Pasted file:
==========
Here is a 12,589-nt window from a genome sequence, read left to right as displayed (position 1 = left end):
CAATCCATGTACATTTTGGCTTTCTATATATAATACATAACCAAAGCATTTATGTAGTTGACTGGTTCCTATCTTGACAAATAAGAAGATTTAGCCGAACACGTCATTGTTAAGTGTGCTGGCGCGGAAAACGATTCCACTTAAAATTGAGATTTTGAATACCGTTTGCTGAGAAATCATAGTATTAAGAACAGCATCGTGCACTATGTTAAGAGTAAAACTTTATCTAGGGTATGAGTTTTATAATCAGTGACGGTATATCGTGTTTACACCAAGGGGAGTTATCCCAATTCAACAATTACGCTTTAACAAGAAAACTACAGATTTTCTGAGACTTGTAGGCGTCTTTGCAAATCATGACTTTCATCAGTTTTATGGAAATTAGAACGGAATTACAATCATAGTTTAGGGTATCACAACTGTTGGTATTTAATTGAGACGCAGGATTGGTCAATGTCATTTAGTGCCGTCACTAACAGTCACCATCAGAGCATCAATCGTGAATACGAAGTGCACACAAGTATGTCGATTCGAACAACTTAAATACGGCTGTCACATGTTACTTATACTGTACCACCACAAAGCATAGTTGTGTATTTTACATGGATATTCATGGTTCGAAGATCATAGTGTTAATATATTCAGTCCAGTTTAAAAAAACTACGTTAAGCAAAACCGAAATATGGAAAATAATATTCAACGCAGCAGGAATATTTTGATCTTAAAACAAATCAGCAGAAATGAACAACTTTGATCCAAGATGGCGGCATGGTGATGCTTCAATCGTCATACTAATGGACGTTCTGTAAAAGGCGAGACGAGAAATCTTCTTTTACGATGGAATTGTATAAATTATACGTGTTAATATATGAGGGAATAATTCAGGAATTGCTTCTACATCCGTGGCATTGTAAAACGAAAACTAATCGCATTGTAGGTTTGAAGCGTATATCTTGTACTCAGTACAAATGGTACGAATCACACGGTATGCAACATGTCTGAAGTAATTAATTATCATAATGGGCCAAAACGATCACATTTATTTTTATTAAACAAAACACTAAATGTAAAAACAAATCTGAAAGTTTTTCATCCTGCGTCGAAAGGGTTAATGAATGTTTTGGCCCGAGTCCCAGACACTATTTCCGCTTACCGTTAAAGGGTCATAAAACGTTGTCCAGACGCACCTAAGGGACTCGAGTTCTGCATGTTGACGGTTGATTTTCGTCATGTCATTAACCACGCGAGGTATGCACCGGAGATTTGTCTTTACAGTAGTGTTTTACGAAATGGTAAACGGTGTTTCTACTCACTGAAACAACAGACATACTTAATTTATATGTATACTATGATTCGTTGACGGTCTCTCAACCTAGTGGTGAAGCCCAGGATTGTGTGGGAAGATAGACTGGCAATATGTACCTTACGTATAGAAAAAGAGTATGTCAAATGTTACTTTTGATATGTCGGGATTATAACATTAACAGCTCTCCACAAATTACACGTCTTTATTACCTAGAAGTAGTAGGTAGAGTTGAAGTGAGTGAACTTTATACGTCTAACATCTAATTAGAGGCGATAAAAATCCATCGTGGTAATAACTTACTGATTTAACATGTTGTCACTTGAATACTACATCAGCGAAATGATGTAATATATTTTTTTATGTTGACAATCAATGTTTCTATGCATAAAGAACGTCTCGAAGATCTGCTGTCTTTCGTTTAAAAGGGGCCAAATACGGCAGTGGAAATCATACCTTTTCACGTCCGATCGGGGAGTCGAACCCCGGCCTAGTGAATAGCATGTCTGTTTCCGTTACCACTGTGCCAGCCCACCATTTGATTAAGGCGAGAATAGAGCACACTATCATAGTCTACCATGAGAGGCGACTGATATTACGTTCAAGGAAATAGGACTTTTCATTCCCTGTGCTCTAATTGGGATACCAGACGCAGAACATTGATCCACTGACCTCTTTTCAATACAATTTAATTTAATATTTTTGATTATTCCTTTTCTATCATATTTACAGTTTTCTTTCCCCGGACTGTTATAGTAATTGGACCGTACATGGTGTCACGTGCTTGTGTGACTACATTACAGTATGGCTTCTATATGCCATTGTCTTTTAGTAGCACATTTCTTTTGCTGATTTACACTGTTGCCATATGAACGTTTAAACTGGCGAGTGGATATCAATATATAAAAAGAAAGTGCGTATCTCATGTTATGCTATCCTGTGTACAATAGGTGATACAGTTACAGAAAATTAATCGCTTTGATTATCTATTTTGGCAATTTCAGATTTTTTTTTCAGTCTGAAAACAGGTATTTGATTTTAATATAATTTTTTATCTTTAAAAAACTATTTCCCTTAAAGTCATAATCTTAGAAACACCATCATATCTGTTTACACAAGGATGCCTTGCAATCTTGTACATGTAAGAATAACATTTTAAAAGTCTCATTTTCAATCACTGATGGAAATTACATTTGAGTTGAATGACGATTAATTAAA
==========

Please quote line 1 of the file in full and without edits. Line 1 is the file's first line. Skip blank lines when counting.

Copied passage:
Here is a 12,589-nt window from a genome sequence, read left to right as displayed (position 1 = left end):